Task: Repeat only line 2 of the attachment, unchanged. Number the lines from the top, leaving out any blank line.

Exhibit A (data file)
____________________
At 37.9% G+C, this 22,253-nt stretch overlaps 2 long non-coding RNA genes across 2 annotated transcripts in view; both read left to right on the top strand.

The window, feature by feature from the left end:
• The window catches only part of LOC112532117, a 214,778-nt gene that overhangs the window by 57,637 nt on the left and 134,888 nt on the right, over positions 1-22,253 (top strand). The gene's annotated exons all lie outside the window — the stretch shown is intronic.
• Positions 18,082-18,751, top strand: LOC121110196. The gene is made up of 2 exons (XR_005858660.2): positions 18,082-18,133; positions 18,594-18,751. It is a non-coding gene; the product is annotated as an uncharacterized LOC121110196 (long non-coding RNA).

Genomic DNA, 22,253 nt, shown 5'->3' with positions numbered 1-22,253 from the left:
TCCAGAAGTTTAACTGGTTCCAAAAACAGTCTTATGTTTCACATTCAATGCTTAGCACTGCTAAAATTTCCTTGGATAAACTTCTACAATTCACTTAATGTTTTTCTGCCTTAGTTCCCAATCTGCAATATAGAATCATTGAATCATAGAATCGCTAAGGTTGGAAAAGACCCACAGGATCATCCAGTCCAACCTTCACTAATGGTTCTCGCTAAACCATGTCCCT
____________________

The window, feature by feature from the left end: